59 Rivoli- Squart Collective
59 Rue de Rivoli
Number 59 Rivoli was abandoned for fifteen years before it was squatted by a group of artists in 1999. After a couple of years of wrangling and campaigning the building was bought by the municipal government of Paris, renovated to make it safe, and passed over to the collective, who had now formalised their existence under the name '59 Rivoli'.
I visited it as it seems to be an example of the kind of progressive attitude to supporting the arts that many people laud: thirty artist's studios, a prime location on one of the busiest streets in Paris, gallery space, residency program, public access, events, performances and around 40,000 visitors per year.
The only problem is that the whole idea is nuts. The question that came to mind while making my way through the six floors is what do you want from your art? And after a nano-second of soul searching, I decided that what I want is something that makes an impression. That is impressive, irrespective of what route it takes to this goal. Something generous. Something original. A thing that provokes wonder. And what we got here was, in purely artistic terms, fiercely mediocre. To avoid disingenuity I wasn't surprised; I've been a few art squats in my time and they seem dominated by work that is motivated by what we could call 'the unbridled joy of creation' rather than any kind of meaningful exploration, which is another way to say the work is half-baked. Here was no different.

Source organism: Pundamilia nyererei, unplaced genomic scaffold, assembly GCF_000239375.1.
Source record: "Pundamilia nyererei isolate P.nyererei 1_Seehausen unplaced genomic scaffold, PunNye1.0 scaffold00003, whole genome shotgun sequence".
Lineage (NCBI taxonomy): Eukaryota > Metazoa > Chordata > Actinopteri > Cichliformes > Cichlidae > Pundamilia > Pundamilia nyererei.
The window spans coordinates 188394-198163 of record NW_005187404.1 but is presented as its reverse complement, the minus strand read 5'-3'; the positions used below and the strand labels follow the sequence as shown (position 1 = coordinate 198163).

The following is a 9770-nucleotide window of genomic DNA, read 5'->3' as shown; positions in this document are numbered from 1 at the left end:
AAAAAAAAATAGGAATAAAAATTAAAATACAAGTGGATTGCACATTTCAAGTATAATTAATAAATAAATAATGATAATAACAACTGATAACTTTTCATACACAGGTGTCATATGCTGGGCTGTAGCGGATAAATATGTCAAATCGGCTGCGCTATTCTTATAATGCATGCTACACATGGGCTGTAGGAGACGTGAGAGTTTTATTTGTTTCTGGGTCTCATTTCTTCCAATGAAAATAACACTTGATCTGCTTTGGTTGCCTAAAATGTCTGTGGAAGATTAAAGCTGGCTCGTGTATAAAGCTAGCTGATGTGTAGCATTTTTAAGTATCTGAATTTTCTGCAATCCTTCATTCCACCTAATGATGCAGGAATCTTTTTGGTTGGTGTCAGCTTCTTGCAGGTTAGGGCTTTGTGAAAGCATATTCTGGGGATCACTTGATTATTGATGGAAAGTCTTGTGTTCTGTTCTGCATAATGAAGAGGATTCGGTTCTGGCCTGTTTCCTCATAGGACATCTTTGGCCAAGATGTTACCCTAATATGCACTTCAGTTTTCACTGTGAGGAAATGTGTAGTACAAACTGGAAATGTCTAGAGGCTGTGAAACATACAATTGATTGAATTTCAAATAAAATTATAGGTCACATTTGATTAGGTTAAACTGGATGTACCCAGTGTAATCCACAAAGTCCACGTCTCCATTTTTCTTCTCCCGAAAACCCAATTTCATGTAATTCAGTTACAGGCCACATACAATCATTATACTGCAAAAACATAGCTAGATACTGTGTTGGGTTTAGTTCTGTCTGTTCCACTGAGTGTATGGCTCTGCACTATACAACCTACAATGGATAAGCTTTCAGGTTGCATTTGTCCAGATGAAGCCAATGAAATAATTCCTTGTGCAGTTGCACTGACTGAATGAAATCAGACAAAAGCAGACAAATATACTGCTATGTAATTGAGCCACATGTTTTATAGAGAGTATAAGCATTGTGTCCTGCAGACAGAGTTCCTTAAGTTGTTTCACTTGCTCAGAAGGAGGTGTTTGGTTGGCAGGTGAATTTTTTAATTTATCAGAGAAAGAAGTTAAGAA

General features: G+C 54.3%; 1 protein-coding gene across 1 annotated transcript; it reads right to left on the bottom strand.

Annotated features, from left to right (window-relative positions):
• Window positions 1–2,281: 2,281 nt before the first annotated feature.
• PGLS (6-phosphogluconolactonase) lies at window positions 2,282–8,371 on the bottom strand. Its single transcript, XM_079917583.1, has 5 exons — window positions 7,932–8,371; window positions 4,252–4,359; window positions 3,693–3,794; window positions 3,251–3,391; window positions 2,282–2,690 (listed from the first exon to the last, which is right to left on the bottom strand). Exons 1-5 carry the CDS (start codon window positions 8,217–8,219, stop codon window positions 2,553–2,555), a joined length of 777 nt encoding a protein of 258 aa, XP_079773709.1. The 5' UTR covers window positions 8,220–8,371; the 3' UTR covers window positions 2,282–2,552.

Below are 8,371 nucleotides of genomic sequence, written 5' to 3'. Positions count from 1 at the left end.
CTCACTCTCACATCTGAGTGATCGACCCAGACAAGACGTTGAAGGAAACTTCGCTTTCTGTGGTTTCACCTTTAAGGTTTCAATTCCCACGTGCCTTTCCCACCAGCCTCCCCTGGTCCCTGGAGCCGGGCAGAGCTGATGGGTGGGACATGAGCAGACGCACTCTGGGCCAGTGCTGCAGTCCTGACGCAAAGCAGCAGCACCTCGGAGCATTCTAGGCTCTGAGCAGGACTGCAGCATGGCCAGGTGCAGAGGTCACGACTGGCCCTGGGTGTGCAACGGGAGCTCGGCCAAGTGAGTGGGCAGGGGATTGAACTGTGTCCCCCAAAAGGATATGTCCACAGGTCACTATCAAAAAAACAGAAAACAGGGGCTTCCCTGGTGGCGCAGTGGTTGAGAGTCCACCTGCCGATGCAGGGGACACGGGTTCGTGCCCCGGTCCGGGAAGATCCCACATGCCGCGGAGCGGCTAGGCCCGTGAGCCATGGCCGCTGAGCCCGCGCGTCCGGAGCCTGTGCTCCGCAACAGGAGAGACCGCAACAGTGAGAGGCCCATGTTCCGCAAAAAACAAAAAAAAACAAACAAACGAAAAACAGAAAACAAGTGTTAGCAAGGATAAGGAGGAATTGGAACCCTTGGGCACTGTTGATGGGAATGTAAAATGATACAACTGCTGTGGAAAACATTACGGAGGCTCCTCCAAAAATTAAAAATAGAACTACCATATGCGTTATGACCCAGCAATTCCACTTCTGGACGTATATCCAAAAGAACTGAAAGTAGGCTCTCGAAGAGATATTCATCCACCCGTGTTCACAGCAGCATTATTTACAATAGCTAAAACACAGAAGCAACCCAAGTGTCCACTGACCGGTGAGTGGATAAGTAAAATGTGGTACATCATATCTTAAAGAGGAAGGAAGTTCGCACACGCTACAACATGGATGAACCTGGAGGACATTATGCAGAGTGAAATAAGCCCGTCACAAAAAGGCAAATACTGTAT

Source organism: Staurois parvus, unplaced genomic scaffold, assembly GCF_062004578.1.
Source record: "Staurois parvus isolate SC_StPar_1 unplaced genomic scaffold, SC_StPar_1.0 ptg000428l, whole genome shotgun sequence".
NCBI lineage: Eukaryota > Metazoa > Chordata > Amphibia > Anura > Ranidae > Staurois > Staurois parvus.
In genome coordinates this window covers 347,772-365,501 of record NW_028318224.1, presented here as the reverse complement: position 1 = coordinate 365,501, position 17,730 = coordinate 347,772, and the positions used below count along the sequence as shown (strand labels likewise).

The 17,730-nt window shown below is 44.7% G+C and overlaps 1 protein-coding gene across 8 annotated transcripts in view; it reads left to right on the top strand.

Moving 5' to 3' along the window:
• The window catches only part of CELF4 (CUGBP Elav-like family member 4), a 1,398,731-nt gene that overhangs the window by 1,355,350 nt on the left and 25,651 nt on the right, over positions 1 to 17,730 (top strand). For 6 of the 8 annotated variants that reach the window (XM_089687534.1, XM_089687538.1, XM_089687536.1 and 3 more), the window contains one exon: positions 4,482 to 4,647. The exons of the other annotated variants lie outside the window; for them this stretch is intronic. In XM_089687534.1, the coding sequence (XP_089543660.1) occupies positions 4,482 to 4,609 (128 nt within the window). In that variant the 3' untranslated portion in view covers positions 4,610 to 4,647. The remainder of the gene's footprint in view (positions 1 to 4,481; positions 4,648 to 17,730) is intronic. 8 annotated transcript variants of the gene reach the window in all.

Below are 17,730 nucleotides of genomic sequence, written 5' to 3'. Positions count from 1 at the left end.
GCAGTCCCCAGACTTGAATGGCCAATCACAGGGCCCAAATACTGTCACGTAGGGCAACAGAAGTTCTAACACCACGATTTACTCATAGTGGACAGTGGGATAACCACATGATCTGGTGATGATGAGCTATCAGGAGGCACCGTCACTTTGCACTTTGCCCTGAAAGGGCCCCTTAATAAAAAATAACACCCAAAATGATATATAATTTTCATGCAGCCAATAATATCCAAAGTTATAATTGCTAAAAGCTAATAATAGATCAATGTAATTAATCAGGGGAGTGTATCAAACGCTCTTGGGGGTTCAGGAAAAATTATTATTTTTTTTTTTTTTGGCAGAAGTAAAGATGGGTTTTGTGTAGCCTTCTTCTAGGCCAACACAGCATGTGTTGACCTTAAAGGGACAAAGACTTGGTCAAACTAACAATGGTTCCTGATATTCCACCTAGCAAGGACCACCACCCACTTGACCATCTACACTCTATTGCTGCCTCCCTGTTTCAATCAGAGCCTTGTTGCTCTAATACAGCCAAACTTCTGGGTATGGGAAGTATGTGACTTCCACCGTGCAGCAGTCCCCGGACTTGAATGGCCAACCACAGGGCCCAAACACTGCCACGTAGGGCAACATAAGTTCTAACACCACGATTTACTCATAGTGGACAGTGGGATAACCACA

My question is, in a general sense, why? It doesn't seem to make sense, one of the major headaches for most artists is removed, you've got space, and it's not crippling you financially to maintain it, wouldn't this mean it would be easier to make better work? The truth is, I don't know. Part of me wants to answer that it might be something to do with the association with the thing itself, that it's more about being an artist in a squat collective, and all the personality/world-view requirements that go with this, than damning the world and everything in it, or whatever else it is that works. Or it may simply be a more prosaic truth: that the really talented artists are identified early and simply don't need to enter into this kind of arrangement to create their work; that actually the 'establishment' is better than the 'anti-establishment' in this regard.
Anyway, coming back to my first question, all of this isn't to say that this place doesn't perform a great service in one sense. How often do members of the public get to walk through an artist's studio? How often do they get to come into such close proximity with 'creation'? The answer I guess is not very often, and it was really busy. The downside being that it was really busy, full of people, everywhere, and you pretty much can't imagine how any work could get done in this environment; furthermore a lot of the artists seem mainly geared towards selling work to tourists, and if there is ever a rule of thumb it is that proximity to tourists will kill any kind of quality in an instant (think restaurants).
So in short, to fulfil my critical role, if you're on holiday and want to introduce your kids to the smell of oilpaint and the slightly scary world of alternative lifestyles then pay this place a visit. If you're interested in art, don't.
Post-scriptum: Not everything I saw here was terrible. Gaspard Delanoé was, it appears, permanently absent, but his studio is stuffed to the gunnels with objects in a manner reminiscent of a 2007 installation at Hauser and Wirth by Christoph Büchel that I greatly admired; and on the top floor, in the far corner and barricaded against the never-ending stream of tourists is Zofia Blazko, a Polish artist in residence whose paintings are strong if not referencing Tamara Lempicka a little too overtly. It's telling that both were outside 'the mainstream'.
 I believe they coined the term 'Squart', which is in my mind an inferior and more cringe-worthy portmanteau than the likes of 'frenemy' and 'practicool'.
 For a sum I believe to be around €10 million.
(All images: courtesy of the author)